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Nixon-Kissinger Years

The Reshaping of American Foreign Policy

Richard C. Thornton

428 pages
Paragon House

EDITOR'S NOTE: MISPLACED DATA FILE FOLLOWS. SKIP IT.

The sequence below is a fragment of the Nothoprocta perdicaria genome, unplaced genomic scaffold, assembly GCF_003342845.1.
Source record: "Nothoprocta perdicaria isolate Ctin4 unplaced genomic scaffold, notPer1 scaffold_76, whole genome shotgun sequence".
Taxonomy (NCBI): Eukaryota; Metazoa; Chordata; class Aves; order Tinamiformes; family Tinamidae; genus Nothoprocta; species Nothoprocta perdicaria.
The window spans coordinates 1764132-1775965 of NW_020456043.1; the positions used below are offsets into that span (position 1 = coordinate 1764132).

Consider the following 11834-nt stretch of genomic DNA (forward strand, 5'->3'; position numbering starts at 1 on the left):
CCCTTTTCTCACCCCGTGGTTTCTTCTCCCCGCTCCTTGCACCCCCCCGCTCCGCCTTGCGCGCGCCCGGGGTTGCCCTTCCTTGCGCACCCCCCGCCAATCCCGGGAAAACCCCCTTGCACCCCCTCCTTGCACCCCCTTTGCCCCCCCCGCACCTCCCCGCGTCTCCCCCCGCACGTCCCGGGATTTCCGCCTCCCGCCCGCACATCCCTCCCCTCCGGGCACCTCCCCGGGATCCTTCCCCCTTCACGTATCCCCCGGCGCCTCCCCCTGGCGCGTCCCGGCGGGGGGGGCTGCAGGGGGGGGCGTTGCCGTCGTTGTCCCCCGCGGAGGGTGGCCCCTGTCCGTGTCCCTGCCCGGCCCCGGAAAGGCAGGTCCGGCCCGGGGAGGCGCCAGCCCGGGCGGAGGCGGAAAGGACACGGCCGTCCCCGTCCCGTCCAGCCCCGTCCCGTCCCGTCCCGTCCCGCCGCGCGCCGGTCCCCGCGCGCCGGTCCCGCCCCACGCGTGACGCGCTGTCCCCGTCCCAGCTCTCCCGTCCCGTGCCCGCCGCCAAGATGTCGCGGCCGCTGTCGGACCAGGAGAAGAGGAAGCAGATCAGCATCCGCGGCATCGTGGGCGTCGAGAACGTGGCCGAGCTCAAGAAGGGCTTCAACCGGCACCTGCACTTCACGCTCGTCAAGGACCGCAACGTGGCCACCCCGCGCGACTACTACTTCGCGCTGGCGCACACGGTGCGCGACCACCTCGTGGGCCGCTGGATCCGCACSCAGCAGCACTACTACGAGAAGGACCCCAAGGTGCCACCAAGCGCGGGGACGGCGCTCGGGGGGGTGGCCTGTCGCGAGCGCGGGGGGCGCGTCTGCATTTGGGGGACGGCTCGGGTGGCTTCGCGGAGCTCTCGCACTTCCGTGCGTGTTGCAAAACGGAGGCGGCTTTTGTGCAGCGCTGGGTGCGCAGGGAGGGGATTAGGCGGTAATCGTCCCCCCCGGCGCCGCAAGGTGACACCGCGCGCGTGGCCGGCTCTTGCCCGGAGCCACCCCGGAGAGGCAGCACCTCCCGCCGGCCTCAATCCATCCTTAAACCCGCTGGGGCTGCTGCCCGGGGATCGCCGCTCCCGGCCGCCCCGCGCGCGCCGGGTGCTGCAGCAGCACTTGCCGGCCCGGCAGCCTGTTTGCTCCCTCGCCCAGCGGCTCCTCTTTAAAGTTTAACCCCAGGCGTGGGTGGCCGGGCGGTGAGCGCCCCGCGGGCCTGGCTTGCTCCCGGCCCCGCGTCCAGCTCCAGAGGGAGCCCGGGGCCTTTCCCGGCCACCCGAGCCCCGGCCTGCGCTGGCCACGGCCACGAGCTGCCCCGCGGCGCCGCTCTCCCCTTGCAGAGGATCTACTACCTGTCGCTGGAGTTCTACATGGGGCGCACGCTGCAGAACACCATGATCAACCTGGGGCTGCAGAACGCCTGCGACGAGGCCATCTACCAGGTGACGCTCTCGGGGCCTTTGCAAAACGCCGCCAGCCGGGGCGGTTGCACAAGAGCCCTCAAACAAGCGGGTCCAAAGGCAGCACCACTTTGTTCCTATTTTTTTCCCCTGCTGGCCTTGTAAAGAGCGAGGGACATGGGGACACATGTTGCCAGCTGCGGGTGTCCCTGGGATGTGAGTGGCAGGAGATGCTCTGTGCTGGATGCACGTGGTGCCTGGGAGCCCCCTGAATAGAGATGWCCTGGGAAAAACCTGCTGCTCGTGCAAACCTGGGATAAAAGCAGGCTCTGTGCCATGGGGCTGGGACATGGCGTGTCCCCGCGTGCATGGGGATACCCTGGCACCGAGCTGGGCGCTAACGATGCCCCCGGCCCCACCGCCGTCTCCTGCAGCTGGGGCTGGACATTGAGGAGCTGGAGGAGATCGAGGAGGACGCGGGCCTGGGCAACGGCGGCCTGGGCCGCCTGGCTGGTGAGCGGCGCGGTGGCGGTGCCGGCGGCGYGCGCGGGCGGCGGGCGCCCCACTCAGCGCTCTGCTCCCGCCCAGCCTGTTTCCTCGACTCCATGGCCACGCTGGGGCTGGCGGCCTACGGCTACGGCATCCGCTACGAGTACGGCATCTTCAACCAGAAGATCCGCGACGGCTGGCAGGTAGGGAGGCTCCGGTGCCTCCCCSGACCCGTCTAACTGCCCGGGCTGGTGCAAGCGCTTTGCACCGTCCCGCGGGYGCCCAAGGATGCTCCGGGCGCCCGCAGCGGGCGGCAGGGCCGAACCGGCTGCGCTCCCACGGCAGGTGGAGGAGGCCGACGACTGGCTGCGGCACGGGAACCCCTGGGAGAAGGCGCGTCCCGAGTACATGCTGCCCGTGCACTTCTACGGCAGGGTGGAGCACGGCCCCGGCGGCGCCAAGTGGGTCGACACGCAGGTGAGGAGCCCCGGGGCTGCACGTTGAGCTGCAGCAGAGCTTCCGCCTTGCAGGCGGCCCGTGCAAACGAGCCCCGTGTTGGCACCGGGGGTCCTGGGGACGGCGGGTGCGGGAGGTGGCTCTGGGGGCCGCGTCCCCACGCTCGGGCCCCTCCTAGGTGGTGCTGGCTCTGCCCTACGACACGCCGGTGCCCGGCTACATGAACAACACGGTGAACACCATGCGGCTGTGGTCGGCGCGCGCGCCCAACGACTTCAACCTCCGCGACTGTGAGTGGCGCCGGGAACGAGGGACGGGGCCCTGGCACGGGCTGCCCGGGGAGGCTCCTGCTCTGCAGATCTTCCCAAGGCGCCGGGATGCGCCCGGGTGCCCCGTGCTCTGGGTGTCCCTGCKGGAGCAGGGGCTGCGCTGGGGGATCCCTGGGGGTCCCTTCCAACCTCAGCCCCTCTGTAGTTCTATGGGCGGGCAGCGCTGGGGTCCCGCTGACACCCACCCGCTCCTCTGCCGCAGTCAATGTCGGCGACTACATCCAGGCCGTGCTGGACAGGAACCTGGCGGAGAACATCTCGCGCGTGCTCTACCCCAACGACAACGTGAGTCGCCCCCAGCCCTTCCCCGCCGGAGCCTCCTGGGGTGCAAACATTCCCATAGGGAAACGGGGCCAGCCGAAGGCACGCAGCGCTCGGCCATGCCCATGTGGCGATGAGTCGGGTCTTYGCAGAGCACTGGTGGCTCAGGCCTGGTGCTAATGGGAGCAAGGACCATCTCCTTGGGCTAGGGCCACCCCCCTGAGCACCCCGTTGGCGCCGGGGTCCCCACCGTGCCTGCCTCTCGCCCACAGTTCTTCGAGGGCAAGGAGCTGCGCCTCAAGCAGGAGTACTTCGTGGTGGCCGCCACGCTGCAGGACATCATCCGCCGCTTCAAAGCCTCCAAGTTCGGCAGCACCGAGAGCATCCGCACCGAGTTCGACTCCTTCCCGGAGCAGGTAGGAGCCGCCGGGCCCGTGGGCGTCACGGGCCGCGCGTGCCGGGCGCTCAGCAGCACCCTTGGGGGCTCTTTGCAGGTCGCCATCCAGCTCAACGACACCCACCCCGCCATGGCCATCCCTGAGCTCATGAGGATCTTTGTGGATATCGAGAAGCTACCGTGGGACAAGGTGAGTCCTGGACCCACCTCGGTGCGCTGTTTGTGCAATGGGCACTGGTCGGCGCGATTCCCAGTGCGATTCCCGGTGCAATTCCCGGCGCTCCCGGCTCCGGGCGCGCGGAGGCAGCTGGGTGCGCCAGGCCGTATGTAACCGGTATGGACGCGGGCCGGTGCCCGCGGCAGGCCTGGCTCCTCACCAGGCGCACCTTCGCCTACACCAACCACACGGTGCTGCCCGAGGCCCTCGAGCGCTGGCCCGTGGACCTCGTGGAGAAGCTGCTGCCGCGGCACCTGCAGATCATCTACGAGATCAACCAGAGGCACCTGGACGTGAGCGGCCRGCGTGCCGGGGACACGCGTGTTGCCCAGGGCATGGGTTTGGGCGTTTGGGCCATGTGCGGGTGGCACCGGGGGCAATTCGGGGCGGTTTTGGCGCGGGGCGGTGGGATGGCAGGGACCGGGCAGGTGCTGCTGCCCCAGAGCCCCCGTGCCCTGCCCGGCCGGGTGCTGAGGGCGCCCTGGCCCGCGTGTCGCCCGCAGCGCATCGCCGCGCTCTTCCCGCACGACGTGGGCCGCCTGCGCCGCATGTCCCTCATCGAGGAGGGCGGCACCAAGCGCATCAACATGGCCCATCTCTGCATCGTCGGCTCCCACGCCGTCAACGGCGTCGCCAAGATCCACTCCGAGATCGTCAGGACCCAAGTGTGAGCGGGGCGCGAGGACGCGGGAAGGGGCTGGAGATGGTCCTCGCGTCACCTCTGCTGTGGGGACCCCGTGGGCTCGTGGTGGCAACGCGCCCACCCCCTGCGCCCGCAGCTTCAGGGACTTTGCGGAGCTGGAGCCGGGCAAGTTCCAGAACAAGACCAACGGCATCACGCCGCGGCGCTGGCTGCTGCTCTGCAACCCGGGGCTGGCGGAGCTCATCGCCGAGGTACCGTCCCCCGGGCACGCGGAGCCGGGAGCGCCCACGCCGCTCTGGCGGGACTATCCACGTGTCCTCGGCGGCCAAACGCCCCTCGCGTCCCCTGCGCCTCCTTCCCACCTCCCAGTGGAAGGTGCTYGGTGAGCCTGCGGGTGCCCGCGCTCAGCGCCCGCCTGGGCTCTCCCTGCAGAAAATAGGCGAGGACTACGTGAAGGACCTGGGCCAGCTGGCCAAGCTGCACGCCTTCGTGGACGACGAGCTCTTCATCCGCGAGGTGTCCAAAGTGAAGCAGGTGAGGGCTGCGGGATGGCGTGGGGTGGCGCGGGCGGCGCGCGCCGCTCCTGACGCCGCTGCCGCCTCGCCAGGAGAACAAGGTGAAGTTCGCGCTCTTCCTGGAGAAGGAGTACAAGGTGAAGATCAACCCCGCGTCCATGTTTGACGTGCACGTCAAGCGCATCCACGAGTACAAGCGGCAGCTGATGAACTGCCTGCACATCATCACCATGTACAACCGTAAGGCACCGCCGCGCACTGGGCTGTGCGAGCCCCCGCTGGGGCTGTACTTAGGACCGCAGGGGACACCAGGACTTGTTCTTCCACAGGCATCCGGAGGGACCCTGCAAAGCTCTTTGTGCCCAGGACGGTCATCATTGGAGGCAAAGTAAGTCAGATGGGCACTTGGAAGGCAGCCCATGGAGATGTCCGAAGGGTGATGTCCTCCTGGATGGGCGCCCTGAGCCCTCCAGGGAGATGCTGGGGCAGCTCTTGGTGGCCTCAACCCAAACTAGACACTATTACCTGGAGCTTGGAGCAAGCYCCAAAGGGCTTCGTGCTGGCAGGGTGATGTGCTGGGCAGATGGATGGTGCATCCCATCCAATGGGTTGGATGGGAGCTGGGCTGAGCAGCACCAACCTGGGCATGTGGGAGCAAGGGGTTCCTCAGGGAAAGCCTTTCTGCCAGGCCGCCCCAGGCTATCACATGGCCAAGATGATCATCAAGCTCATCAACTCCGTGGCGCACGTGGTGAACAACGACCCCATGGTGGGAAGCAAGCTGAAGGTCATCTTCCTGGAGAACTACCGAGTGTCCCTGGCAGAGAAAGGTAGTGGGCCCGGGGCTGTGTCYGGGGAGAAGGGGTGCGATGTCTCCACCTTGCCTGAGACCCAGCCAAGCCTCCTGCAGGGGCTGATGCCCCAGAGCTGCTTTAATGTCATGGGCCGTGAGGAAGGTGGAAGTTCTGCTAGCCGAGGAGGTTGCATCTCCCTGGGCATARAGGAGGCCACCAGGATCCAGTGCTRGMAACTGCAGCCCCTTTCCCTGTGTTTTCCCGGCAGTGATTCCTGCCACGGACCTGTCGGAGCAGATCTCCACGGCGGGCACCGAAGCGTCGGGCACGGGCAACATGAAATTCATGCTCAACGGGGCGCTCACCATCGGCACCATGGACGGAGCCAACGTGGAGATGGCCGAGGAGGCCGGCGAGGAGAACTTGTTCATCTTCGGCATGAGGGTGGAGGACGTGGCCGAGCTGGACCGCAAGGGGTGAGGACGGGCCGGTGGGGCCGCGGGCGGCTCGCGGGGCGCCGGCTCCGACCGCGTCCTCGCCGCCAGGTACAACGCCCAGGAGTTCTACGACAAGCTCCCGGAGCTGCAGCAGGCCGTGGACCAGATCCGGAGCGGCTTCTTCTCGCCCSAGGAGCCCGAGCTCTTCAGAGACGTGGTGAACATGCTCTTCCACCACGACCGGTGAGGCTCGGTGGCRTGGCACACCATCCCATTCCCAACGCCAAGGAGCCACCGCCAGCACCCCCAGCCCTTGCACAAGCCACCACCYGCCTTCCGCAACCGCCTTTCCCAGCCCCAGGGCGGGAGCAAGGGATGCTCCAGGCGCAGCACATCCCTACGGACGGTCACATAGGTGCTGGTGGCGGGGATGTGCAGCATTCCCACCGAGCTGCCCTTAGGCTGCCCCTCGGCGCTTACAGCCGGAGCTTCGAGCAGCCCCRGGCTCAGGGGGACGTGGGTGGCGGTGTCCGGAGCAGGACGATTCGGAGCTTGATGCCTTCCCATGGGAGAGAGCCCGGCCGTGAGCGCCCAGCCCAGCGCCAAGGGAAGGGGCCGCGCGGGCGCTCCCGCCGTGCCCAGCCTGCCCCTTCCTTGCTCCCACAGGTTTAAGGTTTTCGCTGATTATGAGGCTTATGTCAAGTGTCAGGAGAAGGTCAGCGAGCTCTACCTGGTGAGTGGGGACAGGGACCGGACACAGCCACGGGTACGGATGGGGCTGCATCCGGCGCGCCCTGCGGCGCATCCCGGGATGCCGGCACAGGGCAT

From 1968 to 1976, the dominant issue of American foreign policy was attempting to formulate a response to steadily increasing Soviet military power. Yet, as a result of the mire of Watergate, clout in the area of US-Soviet relations during this period slipped from the hands of Richard Nixon to those of Secretary of State Henry Kissinger. Richard Thornton argues that Watergate was a "set up" by John Mitchell and members of the Eastern wing of the Republican Party to oust Nixon. At the heart of Thornton's examination lies the assessment of how Kissinger was able to move the United States away from Nixon's traditional containment policy to "tri-lateralism" and a greater dependence on collective security organizations. This revised and expanded edition is a major contribution to the study of foreign affairs and it also serves as an critical balance to Kissinger's own volumes of memoirs.